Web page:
THE saying “west is best” has a lot more validity to it these days, with Melbourne’s western fringe in the middle of a property boom — and for good reason.
With Victoria’s capital set to become the most populous city in Australia by the 2030s, there’s increasing strain on the state’s inflated property market and existing housing crisis.
As a consequence, more homebuyers are looking west, tempted by its relative affordability, proximity to the CBD and the variety of urban developments on offer.
realestate.com.au chief economist Nerida Conisbee believes there’s a number of qualities that make the area so appealing. “The west has changed a lot over the past decade,” Ms Conisbee says.
An artist impression of how Melbourne’s west will look in the future. Picture: SuppliedSource:Supplied
“Part of it is affordability; to live 10kms west of Melbourne’s CBD is far cheaper than living 10kms east. Beyond that, there are a lot of lifestyle elements that people like, such as good public transport and thriving retail precincts.”
Similarly, Urban Development Institute of Australia CEO Danni Addison credits the region’s more attainable price tag.
“Affordability is a key factor attracting homebuyers to the western suburbs,” Ms Addison says. “While the city’s median house price now exceeds $900,000, there are still several suburbs in the west where buyers can get a foot in the door for under $400,000.”
Urban developments have also contributed to job growth in the western region, providing further temptation for homebuyers and investors alike.
“These figures are refreshing; they tell us there are still great opportunities for homebuyers to find a decent deal,” Ms Addison says. “But as more people recognise the value of the west, we’ll inevitably see home prices rise.”
Woodlea Estate. Photo: Supplied.Source:Supplied
“There’s a mix of inner-west locations that appeal to younger buyers. Places like Footscray offer interesting retail, great restaurants and proximity to the Melbourne CBD,” Ms Conisbee says.
“There’s also new housing developments farther west that appeal to first-home buyers and upgraders — anyone who wants to build their own home and live in a new community,” she adds.
Regional advocacy organisation LeadWest works with the six local governments in Melbourne’s west, major companies and organisations to foster and undertake action that will create a sustainable future for the region.
Melbourne’s west has been a “story of growth” in recent years, with the population booming and new infrastructure developments underway in the region.
LeadWest CEO Craig Rowley says Melbourne’s west is a region of “huge opportunity”. “Not just in the outer suburban areas in new estates, but in middle suburbs such as Maribyrnong and the suburbs in the City of Hobsons Bay, which are getting higher-density apartment living.”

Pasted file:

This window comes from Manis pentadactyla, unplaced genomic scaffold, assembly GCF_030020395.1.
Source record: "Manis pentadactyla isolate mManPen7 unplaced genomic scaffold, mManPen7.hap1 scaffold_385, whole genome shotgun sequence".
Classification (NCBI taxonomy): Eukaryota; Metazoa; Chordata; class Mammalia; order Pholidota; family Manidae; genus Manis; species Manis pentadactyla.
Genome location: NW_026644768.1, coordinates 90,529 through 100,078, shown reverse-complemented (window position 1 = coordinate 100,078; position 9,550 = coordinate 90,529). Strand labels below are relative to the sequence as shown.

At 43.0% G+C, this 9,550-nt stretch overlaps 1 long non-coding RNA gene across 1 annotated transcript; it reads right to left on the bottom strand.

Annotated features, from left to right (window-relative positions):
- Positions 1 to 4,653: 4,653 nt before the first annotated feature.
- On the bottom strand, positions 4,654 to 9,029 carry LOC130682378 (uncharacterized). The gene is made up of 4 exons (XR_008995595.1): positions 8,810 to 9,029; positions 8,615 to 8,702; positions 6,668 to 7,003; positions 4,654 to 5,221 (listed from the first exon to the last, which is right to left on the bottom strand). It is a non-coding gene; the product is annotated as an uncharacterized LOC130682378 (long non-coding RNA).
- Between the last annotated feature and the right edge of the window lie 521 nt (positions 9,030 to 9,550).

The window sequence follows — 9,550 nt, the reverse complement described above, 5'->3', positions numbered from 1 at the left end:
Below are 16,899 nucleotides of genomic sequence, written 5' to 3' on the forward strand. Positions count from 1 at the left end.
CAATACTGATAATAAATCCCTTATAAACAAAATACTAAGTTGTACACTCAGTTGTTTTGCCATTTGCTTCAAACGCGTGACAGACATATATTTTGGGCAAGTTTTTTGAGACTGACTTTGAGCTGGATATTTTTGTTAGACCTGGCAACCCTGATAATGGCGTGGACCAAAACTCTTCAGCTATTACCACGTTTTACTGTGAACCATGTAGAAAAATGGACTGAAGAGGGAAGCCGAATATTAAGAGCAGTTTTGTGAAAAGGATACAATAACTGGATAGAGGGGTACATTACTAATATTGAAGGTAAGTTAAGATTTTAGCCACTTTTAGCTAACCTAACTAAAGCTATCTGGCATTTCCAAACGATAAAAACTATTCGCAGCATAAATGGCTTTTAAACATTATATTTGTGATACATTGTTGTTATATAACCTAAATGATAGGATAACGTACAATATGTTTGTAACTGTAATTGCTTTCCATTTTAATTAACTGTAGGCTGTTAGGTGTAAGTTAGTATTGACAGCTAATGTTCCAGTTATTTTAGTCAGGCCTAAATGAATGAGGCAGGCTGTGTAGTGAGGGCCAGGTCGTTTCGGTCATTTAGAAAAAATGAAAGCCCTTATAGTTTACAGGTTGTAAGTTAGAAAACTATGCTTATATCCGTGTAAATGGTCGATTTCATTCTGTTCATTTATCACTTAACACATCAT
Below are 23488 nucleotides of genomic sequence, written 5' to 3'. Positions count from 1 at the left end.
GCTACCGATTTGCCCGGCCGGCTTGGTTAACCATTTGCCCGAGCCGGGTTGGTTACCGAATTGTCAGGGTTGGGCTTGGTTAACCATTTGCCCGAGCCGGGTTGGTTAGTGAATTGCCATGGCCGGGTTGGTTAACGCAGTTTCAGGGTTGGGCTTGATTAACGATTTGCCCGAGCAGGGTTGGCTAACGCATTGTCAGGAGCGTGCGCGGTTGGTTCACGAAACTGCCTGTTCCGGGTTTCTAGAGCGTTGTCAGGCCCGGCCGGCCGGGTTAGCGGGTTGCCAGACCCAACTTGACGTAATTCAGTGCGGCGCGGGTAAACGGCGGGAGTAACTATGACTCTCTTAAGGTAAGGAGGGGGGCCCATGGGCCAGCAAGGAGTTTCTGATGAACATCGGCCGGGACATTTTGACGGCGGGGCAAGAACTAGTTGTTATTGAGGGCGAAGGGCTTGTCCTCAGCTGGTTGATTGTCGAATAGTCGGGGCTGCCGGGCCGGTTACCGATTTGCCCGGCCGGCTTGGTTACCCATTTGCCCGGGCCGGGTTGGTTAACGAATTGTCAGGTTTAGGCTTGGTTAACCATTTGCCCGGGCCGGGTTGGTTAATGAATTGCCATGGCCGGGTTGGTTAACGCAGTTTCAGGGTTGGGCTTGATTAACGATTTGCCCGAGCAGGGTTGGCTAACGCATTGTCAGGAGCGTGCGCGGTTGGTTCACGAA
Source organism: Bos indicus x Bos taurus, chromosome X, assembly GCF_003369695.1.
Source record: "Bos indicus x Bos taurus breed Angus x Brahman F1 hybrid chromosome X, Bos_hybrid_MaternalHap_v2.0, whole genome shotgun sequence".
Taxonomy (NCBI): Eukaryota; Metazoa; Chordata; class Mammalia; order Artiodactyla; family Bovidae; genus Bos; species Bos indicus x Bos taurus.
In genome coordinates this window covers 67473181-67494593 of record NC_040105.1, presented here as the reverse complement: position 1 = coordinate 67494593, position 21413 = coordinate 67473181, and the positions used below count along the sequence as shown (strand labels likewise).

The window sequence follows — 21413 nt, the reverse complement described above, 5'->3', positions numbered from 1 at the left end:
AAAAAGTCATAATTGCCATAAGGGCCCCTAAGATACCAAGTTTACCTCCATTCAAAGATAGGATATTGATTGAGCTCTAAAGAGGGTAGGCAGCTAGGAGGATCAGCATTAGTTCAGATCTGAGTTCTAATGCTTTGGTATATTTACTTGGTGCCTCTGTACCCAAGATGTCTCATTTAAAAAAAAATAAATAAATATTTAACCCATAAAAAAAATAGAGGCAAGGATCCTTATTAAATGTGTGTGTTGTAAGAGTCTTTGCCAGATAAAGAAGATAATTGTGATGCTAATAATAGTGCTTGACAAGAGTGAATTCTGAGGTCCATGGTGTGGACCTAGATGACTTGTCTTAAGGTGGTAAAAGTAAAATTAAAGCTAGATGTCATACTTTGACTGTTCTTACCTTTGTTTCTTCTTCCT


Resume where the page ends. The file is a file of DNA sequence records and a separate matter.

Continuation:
Yet with so much growth, it’s imperative the community’s needs are addressed — including provision of health services, education facilities, employment opportunities and transportation options, he adds.
“There needs to be health services across the regions to keep people’s mental wellbeing high so they can be engaged, productive and integrated in a cohesive community,” Mr Rowley says.
“As long as government plans appropriately, the imminent growth and ongoing gentrification of the region will benefit its community enormously,” Ms Conisbee adds.
Williams Landing Train Station. Picture: Supplied.Source:Supplied
Transport is the key to development in the west, according to Mr Rowley. “We need to strengthen internal transportation within the west, which means more train services, buses and better bicycle connections,” he says.
The Victorian State 2018/19 budget recently announced $16.3 million will be spent on making Watergardens and Essendon stations more accessible for people living with disability, and $50 million is allocated for planning a fast train to Geelong integrated with an Airport Rail Link in Melbourne’s west.
Commuters on the Ballarat train line can look forward to a more comfortable trip now that work is steaming ahead to upgrade the service.
A $551.7 million contract will see duplication of the line between Deer Park West and Melton, allowing for future electrification of the line to Melton and the creation of a new metropolitan line to the city.
The upgrade promises extra services during peak times and trains every 40 minutes off-peak to cater to the growing population in Melbourne’s outer west and Ballarat.
Three of Melbourne’s airports — Melbourne, Essendon and Avalon — are all located in the west as well as the Port of Melbourne.
“We need a freight infrastructure plan that will help us secure economic growth and transport distribution, while also balancing the impact on communities.”
Werribee Plaza. Picture: SuppliedSource:Supplied
Creating jobs and economic growth near where people live needs to be a key consideration when it comes to planning the future of Melbourne’s west.
The Economic Development Strategy for the West of Melbourne, released in 2017, recommended Footscray become a major health, sport and active living precinct that would be based around the proposed new Footscray Hospital.
The strategy paper also outlined Sunshine as a potential employment hub for the health care, justice and construction industries, and suggested Werribee is a prime location for an innovation and education hub.
Maribyrnong College. Photo: Supplied.Source:Supplied
With population growth rapidly increasing in Melbourne’s west, there needs to be a strong focus on educating the next generation.
“About 35 babies are born each day in Melbourne’s west, and that’s filling classrooms pretty fast in a few years,” Mr Rowley says. “Our economic advantage in the future will be the talent of our people and their skills and education.”
The 2018-19 Victorian Budget includes $353.2 million in funding to build 12 new schools across the state — four of those will be located in Melbourne’s west.